Van den Bogerd and colleagues studied the effects of having plants in a university and secondary school classrooms. They report that after students attended one lecture in a classroom with plants in it that “Perceived environmental quality of classrooms with (rather than without) indoor nature was consistently rated more favourably. Secondary education students also reported greater attention, lecture evaluation, and teacher evaluation after one lecture in classrooms with indoor nature compared to the classroom without.”
Jiang, He, Chen, Larsen, and Wang evaluated how driving on a freeway through various sorts of urban environments influences driver experience. They found via 90-minute simulations of environments through which study participants “drove” at the legal speed limit (70–120 km/hour) that: “The summarized mental status measure is the average value of the seven measures of negative mental status (boredom, anger, frustration, tension, anxiety, avoidance, mental fatigue). . . . the tree-regularcondition evoked significantly lower levels of negative mental status than all other conditions.
A hot topic in the psych world is whether plants have some sort of consciousness; whether they do or not may not have design related consequences, but who knows for sure? In a recent article, Castiello, for example, states “Up until the middle of the 19th century, some data about plant behavior could be found in books dealing with comparative psychology. The tendency gradually faded away, and the topic was almost exclusively treated in literature dealing with plant physiology.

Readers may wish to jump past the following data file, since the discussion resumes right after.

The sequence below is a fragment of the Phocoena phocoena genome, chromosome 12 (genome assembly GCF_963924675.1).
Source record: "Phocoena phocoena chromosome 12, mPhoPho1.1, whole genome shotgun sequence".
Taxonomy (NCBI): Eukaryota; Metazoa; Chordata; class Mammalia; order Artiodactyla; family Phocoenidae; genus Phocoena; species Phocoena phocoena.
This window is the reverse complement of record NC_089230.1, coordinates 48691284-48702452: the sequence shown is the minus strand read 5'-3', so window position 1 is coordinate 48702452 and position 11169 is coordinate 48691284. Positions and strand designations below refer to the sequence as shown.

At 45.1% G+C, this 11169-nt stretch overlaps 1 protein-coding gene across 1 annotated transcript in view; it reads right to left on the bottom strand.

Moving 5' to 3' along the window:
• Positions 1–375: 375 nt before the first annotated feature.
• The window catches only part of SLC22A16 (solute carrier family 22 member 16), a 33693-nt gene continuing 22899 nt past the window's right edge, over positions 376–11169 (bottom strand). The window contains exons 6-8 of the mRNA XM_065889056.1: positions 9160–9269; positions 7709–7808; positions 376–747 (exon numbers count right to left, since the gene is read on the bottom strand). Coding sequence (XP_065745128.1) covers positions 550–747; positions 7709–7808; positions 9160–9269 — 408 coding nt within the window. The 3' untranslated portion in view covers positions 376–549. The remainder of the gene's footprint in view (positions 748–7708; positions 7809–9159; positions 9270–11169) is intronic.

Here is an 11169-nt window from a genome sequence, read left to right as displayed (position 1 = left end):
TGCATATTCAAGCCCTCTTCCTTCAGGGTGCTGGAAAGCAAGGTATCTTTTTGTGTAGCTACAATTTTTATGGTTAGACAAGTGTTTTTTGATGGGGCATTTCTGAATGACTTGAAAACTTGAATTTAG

Boosting performance and satisfaction
Plants promote wellbeing and ...
Even tiny is terrific
The cognitive science research is clear – using natural elements (for example, materials, sounds, light, plants, fresh air, and water) in interior spaces has positive consequences for how people think and behave. What scientists have learned about nature-based experiences can inform design that enhances wellbeing and cognitive performance and encourages worthwhile life experiences.
A press release from Drexel indicates that plants may not be as effective at cleaning indoor air as thought.
Astell-Burt and Feng linked the mental and physical health of city-dwelling people over 45 years old to the extensiveness of the tree canopies and the amount of grass near their homes.
Greenery at universities, indoors and out, has positive implications.